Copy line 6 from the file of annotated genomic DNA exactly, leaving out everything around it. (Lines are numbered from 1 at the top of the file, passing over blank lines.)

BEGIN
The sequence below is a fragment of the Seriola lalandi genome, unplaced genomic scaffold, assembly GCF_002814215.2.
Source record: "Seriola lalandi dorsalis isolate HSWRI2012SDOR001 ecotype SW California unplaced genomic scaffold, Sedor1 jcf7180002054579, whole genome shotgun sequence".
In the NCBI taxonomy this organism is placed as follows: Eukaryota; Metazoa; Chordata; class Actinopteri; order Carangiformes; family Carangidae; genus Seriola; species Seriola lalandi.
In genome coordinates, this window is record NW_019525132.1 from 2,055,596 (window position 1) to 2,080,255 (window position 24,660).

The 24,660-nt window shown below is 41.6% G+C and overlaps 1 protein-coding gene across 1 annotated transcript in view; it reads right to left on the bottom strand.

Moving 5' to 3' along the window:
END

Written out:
Moving 5' to 3' along the window: